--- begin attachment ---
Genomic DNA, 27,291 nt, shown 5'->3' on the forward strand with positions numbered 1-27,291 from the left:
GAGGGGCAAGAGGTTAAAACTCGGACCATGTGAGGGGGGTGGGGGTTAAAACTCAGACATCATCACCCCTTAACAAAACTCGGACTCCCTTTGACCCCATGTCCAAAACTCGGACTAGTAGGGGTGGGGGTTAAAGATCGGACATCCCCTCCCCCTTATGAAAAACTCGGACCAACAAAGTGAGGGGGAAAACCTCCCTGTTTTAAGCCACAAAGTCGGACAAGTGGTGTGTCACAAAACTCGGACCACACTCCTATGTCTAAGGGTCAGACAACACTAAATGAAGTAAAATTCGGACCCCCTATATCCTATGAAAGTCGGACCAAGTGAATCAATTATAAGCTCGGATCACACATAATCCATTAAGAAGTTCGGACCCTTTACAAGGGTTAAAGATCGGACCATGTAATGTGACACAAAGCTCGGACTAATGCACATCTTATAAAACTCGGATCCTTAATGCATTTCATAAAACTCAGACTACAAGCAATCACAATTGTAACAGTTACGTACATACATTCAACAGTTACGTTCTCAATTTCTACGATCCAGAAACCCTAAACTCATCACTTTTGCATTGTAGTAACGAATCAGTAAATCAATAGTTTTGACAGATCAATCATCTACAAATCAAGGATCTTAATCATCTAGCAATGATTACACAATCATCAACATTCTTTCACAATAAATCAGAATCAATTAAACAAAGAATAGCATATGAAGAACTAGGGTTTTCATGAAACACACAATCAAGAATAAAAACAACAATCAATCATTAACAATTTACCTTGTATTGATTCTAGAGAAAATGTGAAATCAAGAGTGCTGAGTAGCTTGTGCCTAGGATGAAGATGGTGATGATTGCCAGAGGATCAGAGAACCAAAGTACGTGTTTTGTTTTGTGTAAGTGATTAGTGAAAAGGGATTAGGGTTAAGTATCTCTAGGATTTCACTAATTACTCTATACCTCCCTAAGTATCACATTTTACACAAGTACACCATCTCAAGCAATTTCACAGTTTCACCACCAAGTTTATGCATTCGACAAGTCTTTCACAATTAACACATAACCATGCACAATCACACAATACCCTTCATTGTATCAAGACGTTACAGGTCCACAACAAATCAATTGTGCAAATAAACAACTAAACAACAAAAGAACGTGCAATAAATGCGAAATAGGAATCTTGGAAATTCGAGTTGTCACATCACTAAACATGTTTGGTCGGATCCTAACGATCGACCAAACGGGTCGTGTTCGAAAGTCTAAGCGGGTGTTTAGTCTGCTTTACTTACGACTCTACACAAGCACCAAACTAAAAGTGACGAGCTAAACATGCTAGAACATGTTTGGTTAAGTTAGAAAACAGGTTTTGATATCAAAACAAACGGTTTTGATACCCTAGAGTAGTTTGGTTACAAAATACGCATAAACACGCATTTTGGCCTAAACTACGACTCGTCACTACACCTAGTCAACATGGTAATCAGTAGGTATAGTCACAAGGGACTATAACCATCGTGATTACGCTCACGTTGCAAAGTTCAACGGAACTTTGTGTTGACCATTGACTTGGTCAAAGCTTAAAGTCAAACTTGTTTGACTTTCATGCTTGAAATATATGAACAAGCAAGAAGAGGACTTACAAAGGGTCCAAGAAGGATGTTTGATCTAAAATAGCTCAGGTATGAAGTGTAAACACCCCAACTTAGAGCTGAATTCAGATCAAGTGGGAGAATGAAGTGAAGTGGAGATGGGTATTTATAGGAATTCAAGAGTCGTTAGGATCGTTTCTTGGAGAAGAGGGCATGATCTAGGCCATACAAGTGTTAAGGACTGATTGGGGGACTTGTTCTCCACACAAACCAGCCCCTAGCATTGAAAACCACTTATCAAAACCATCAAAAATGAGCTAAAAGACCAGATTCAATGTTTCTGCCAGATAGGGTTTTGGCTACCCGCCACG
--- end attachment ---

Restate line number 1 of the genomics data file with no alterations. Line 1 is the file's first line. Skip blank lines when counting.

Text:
Genomic DNA, 27,291 nt, shown 5'->3' on the forward strand with positions numbered 1-27,291 from the left: